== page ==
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Torque sensor "throttles" with brush motor controllers

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  • Tommycat
    Very informative write-up!

    Sounds like an interesting project, all be it a bit beyond my scope. ;-) If no one steps up to the task... have you tried E.S.? As these threads allude to, your answer may be found there.

    Throttle re-map...
    Hi Folks, This thread describes a circuit to take the signal voltage from a 5V throttle and remap that voltage under software control of a Picaxe chip. I have an electric bicycle with a Grin Technologies Phaserunner V2 with a single throttle providing both drive and regen braking. With this...

    Torque Sense...
    I got hold of an old Gazelle E-bike and my goal is to reverse engineer the inner workings and make it into a handthrottle bike instead of a pedal assistant. The middrive is a panasonic NUA002k11. I opened it up and this is how it looks on the inside: The reason for this thread is that...

    Best of luck,

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  • hsapien
    Hi T.C.,

    Before reading your recommended links I'll say the beam torque sensor on the bike works great if you like the feel of a regular bike. If your cadence is even, the motor power is even...which is a great way to teach cyclists how to be efficient. Uneven pedaling causes motor to be uneven, most noticeable at the highest power selection.
    The bike's controller is complex and over-engineered in my view (maybe to prevent copying, which has not occurred), incorporating lead acid battery charger, low voltage cut-off based on 10.5V for each 12V stack, thermistor temperature control, 5 power levels (including Stand-By), error codes to isolate problems, ability for rider to have personal PIN code, etc... The software also provides for interesting features like boosting power to the maximum only when the bike slows to a crawl. The designers did this to prevent power drain on hills unless you absolutely need that extra boost. You would be going a little faster, but draining the battery quicker without this feature. The system allowed for the best range of any e-bike produced a the time. Battery life lasts quite well since high current draw is rare as the motor always gets muscle help.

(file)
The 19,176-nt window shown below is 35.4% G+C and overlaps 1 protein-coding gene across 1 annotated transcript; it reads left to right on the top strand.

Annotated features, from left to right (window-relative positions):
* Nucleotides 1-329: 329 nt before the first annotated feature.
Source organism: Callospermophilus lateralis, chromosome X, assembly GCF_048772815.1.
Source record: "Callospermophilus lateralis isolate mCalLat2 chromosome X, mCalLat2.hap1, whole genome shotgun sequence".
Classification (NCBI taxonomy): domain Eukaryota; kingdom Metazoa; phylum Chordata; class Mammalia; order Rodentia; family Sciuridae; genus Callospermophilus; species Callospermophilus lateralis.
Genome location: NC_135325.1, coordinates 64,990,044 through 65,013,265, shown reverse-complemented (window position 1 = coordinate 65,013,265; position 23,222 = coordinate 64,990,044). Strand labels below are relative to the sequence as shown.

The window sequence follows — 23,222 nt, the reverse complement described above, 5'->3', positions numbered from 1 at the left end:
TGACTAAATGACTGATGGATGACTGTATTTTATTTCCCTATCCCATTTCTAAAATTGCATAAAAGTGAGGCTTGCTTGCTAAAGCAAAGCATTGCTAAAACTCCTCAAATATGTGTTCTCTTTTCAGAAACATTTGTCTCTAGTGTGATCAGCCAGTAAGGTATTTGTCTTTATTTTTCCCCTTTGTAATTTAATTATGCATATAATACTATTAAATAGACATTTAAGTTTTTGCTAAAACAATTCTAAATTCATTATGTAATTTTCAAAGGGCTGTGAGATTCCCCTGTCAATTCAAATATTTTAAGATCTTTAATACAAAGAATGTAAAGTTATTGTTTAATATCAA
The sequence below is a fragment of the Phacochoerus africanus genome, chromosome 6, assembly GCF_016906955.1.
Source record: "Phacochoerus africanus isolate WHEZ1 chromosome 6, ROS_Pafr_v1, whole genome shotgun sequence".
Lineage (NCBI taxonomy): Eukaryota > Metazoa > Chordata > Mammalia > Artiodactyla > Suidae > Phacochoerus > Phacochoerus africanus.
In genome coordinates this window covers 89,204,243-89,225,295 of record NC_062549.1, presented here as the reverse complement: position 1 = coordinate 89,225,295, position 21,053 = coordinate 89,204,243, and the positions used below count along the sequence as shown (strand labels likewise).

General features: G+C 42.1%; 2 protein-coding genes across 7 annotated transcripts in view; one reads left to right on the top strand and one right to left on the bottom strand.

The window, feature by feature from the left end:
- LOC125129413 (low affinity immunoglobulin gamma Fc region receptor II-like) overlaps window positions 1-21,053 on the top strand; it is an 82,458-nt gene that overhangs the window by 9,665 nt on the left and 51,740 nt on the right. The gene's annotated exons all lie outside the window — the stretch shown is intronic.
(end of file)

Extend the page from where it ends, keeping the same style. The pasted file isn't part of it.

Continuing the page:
As far as I know it was the first torque sensor based e-bike to be produced (about 20 years ago). In my view it still has advantages over other "state of the art" designs. I should mention also I distributed over a thousand of these bikes at deep discounted prices after the original manufacturer sold them off. The discount was based on how much the bike would cost at a shop without any of the electrical components in the event I could not support them properly with electrical parts down the line. The top quality cro-moly frame, double-wall alloy wheels with internal gear hub, etc, all adds up! An excellent non-powered bicycle with all the electrical removed.
    The "Charger" bike was produced by 2 partners, one of whom designed the electrical portion of the bike and did not want to cooperate refusing to share schematics and code details. General Motors had bought into Aerovironment, who designed their EV-1 car, which was leased to customers for a few years followed by a forced return so GM could scrap the fleet. A real crime in my view, as also reported in the book, "Who Killed the Electric Car". GM attorneys would not let Aerovironment release the "Charger" bike details for liability reasons I was told. In effect, that fewer bikes on the road meant less chance of law suits. If there hadn't been another partner involved, GM would have buried the fleet of "Charger" bikes alongside the EV-1 cars.
    Fortunately the bikes have held up quite well with one customer having reporting over 20K miles a few years ago...still without having to replace motor brushes, one-way Sprague bearing, or speed reduction belt. Like any electronics there have been some circuit board failures, though not as many as anticipated. I think most failures have been from careless use in wet weather, as the power pack could have been better designed to prevent moisture penetration. We provided a "rain sock" for this reason, which helped considerably. The torque sensor is more vulnerable than it might have been and careless use of chain cleaning solvents can eat away at the moisture barrier causing a short and permanent damage to the strain gauge and small amplifier board. Jumping on pedals can actually snap the beam. I was able to rebuild these with replacement beam/gauges, but after this source went out of business assumed I could find a different type of torque sensor to also work with a more standard motor controller.
    So to answer your question, the torque based system is far more desirable and efficient than a manual throttle in my view. You either love it or want a mo-ped. Customers who have modified the bike to use manual throttle have the best of both worlds... I have details on how this can be done if anyone is interested, along with the free-wheeling crank sets needed so your pedals don't move unless you're pedaling.
    My strengths are mainly mechanical and the limited electrical knowledge is enough to get me in trouble. If purchasing a Cycle Analyst could help to interface a BB torque sensor with a common brush motor controller, this would be fine if the information could lead to modifying the BB sensor and/or controller so the C.A. brain isn't required for each bike. Your average rider doesn't need or want a C.A., nor will justify the cost.